Aleppo (Syria), April 24 (IANS) Yasir, a 22-year-old young handsome Syrian soldier, looked shaken at the Military Hospital in Syria's second largest city. He is among over 40 soldiers, mostly young, who are recovering from wounds inflicted by an explosion that rocked the bus in which they were travelling Sunday morning.
'For nearly one hour, we tried to resist the attackers, but could not succeed. The firing lasted for nearly two hours,' Yasin, his body criss-crossed with bandaged wounds, told a group of visiting Indian journalists Tuesday. His mother Soubhiah, clad in black Arab robes, looked stricken. 'I hope things return to normal soon and my son gets better,' she said while praying for her son's recovery.
In another room, three more injured soldiers were lying, their bodies bearing marks of senseless assault. Inad al-Nasrawi said he will defend Syria to his dying date even as he smiled through his pain.
Hassan Qubali, a 45-year-old soldier, was injured severely, his stomach pierced in the middle. He sported a stoic look, only saying his duty is to defend his country.
In the Sunday attacks, most soldiers survived, but the driver of the bus was killed. According to Syrian news agency SANA, Sergeant Mohammad Abdul-Hamid al-Ar succumbed to his wounds while 42 others were injured including 13 officers. No group has claimed responsibility for the attacks.
Terrorists, said to be backed by forces ranged against President Bashar Assad, targeted the bus with an explosive device weighing around 50 kg, said Syrian sources.
Nearly five injured soldiers are being brought to the military hospital almost every day, indicating that rebels have upped the violence.
The anti-Assad protests have become increasingly militarized since it started 13 months ago, but Aleppo, Syria's commercial hub and a government stronghold, has largely been spared clashes between government forces and rebels.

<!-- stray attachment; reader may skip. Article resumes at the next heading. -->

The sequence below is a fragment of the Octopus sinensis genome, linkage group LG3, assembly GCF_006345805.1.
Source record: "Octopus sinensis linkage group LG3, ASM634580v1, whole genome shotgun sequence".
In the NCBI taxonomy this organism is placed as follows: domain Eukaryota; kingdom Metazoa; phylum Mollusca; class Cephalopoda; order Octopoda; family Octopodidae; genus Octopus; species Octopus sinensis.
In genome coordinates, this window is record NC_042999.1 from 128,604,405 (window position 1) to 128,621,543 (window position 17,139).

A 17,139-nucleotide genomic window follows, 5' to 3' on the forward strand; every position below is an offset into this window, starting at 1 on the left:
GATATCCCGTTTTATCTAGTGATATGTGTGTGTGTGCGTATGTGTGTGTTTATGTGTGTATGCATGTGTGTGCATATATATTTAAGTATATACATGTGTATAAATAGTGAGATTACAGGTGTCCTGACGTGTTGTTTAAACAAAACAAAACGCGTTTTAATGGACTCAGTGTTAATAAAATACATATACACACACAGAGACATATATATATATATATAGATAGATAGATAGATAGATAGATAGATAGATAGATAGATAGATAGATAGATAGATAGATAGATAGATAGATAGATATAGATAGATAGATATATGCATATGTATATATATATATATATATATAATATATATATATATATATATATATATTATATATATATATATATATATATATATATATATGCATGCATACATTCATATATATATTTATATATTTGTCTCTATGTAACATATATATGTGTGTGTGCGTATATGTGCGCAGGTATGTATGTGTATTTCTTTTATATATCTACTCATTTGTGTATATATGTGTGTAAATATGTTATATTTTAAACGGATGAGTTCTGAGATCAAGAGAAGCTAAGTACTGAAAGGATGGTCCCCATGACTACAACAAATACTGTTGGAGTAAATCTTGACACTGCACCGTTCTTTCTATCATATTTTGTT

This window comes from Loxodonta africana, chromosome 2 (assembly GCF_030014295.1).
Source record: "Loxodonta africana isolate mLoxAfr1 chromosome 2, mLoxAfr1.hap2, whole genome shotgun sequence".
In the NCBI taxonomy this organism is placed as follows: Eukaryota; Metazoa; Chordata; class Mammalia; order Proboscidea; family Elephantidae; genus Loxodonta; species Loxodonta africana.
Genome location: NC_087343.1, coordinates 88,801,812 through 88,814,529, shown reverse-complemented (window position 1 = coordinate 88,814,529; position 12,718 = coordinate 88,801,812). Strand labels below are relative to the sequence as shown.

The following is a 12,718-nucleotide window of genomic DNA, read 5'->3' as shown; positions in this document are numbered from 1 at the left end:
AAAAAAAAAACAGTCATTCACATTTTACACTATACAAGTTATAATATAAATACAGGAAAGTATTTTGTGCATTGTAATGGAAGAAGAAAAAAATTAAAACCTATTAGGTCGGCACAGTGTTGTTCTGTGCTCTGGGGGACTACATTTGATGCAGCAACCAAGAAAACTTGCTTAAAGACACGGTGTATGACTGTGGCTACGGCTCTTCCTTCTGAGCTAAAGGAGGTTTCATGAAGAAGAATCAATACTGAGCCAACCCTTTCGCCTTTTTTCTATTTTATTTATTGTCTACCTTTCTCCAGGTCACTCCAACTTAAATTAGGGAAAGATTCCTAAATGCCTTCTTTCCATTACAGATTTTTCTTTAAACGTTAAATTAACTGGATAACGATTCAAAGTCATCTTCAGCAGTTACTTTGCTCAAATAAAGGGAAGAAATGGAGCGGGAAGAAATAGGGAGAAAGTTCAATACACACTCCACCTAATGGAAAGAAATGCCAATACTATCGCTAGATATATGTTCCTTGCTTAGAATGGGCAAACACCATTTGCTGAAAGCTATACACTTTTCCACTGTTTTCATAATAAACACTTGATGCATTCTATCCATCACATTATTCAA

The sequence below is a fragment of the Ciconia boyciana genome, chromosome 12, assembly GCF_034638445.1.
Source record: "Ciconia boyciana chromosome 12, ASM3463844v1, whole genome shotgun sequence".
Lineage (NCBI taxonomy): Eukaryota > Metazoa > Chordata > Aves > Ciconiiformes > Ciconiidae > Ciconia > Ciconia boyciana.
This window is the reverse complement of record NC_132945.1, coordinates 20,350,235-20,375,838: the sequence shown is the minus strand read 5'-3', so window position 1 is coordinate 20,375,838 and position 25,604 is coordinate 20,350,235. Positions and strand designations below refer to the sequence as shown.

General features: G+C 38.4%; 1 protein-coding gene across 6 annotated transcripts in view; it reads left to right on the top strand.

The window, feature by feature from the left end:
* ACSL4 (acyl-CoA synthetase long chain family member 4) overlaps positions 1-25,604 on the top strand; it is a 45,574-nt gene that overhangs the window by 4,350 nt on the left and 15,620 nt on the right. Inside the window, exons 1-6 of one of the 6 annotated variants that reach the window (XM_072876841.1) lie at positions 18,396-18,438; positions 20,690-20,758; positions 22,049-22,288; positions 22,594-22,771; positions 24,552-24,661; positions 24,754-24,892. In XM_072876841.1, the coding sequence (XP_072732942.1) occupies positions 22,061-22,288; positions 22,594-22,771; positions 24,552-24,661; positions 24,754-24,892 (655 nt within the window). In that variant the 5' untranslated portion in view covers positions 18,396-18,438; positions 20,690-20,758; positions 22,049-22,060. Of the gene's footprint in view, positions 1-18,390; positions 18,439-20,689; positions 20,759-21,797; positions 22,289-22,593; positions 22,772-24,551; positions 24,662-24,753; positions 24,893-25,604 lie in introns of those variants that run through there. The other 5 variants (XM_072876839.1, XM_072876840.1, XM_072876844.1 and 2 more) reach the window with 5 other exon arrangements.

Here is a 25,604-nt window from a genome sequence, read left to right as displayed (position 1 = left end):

Patriotism has, however, become a relative concept. The UN monitors have arrived in some parts of Syria to ensure compliance with the ceasefire, but there are attacks and counter-attacks by rebels and government forces almost every day. Both sides claim greater casualties, and accuse each other of perpetrating violence and chaos, with truth often a target in this endless cross-fire.
The UN says 11,000 people have been killed in the 13-month protests. According to Syria's vice minister for foreign affairs Fayssal Mekdad, the majority of casualties included Syrian security forces, police and civilians. 'At least 6,000 Syrian people have been killed by armed terrorist groups,' he said.
The governor of Aleppo was incensed and attributed the attack to the armed gangs who are active in the province. 'They only want to destroy Syria and the commercial heart of Aleppo. Aleppo has had many martyrs,' said Aleppo Governor Muwaffaq Khallouf, dressed in a black suit, at his office here.
'They burn houses and demand ransom after kidnapping. They are trying to sabotage commercial activities. But they will not succeed,' he said.
'Syria is committed 100 per cent to the Kofi Annan initiative. There is a big conspiracy against Syria. All the inhabitants of Aleppo are standing up with the regime,' he said.
(Manish Chand can be contacted at firstname.lastname@example.org)
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